The Canaanite influence on the early Hebrews can be found by tracing the origins of the Hebrew language. The father of Jews, Abraham is said to come from "Ur of the Chaldeans" (Gen. 11:31). It's a safe bet that the Chaldean Abraham was an ordinary idol-worshipping heathen Syrian who never heard of Yahweh. Additionally, the Chaldeans were known for their expertise in astrology.

31Terah took Abram his son and Lot the son of Haran, his grandson, and Sarai his daughter-in-law, his son Abram's wife, and they went forth together from Ur of the Chaldeans to go into the land of Canaan; but when they came to Haran, they settled there. (Gen. 11:31)

Abraham's son Jacob erected an altar to El of the gods.

20There he [Jacob] erected an altar and called it El-Elohe-Israel. (Gen. 33:20)

And El said to Jacob he is the supreme god of gods of his father.

3Then he said, "I am God [El], the God [Elohim] of your father; do not be afraid to go down to Egypt; for I will there make of you a great nation. (Gen. 46:3)

According to the appendix of the American Heritage Dictionary, the Hebrew language branched off from the Canaanite language. Abraham spoke the dialect of his region in the days when Canaan was under Egyptian domination. Even Isaiah admits to that fact.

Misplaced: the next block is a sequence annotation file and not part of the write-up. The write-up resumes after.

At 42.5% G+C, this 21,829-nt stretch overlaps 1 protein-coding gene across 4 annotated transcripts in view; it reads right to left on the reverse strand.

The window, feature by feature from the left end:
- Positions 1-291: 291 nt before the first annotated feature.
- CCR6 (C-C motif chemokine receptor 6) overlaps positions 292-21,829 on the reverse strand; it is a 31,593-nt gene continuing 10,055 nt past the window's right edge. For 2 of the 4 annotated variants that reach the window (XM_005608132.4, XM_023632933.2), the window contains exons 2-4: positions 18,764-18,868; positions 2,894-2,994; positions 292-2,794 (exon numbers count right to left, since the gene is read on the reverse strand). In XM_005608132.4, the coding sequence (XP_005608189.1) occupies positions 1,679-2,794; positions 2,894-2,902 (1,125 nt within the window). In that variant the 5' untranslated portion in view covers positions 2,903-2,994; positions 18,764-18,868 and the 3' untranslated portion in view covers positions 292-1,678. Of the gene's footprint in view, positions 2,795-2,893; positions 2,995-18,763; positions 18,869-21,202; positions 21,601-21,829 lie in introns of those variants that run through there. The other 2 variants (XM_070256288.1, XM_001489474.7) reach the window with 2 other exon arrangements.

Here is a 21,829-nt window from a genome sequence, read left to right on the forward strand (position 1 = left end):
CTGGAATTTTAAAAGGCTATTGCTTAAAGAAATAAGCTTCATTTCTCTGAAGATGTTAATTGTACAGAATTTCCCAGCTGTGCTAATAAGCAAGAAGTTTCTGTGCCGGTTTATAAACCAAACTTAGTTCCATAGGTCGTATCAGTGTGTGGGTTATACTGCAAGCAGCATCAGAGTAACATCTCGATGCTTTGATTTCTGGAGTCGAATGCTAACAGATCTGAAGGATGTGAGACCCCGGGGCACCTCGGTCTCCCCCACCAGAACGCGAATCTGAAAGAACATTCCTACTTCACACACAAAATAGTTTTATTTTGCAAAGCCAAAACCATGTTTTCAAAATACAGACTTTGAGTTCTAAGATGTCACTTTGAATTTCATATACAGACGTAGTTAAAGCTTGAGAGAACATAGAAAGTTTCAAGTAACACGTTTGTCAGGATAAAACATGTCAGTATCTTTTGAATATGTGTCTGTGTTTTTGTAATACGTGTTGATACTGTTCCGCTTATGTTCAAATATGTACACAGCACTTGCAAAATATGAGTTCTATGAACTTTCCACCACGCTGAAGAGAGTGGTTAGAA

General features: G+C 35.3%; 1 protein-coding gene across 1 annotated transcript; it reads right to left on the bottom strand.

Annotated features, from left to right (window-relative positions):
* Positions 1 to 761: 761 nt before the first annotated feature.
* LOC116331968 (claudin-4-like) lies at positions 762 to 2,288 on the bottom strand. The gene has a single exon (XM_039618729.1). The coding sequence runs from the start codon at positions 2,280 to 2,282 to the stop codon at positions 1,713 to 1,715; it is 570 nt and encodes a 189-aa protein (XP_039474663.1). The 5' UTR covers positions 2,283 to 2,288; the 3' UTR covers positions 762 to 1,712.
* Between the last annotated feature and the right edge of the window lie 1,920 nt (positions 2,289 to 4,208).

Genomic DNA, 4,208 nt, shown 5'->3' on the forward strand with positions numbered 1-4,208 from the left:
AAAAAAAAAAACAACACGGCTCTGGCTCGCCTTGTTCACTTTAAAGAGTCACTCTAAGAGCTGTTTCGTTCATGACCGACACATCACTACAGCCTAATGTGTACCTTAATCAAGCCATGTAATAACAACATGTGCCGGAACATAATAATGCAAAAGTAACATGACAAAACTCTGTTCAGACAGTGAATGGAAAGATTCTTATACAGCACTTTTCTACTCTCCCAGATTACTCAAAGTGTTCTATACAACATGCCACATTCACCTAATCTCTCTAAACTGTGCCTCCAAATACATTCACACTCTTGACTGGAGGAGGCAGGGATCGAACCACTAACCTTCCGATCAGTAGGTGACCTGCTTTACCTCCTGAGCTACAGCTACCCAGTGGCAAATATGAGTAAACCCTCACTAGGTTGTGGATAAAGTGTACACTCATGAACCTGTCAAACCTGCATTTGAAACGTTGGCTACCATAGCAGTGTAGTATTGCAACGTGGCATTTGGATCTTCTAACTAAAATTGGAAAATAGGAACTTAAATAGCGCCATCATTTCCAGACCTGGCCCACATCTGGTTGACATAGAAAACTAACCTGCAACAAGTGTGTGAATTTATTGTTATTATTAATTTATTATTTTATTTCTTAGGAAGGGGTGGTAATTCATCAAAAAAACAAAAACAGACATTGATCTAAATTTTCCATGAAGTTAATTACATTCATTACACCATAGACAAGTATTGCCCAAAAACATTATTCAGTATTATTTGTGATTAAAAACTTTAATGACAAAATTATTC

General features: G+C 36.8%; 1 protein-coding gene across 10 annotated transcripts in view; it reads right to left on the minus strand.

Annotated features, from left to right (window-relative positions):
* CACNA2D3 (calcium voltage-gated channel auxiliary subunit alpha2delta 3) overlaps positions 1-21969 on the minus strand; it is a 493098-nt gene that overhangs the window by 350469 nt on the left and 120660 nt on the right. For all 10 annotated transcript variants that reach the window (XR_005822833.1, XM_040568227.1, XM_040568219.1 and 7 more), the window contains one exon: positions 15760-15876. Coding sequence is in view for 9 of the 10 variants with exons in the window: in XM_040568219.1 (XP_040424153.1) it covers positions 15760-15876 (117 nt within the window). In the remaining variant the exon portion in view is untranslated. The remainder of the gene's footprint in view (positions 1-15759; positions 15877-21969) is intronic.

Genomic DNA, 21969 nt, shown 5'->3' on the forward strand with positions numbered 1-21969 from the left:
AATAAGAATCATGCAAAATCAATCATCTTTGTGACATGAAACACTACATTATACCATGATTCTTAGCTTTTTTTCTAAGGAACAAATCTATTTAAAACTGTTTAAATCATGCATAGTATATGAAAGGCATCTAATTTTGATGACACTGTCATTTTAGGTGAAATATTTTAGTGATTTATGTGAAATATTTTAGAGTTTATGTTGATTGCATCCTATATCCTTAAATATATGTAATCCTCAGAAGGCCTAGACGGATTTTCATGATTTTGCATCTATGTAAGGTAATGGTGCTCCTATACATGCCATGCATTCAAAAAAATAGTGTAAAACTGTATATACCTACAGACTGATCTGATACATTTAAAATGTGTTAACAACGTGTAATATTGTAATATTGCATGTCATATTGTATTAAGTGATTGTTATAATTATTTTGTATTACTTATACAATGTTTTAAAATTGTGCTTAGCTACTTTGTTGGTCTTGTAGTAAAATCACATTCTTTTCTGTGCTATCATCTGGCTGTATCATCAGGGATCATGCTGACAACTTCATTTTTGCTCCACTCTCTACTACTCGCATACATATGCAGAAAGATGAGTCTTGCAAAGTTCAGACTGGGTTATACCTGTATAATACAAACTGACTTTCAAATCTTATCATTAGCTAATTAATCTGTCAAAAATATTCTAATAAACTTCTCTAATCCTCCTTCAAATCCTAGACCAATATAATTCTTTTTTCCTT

18In that day there will be five cities in the land of Egypt which speak the language of Canaan and swear allegiance to the LORD of hosts. (Isaiah 19:18)

What kind of leader was the God of Abraham? Exodus 15:3 tells us he is, "the Lord is a man of war"-Yahweh is a war god. Drawing from Sarah and El, we get Israel, meaning a nation who worships a war god by the name of El. The marriage of Abraham and Sarah was the Bible's way of introducing the Jewish race by way of pun.

16I will bless her, and moreover I will give you a son by her; I will bless her, and she shall be a mother of nations; kings of peoples shall come from her. (Gen. 17:16)

Abraham is said to be married to Sarah (Gen. 17:15). Sarah comes from the Hebrew, Sar, meaning prince, ruler, leader, chief, chieftain, official, captain.

Certainly, Yahweh was not the god of creation.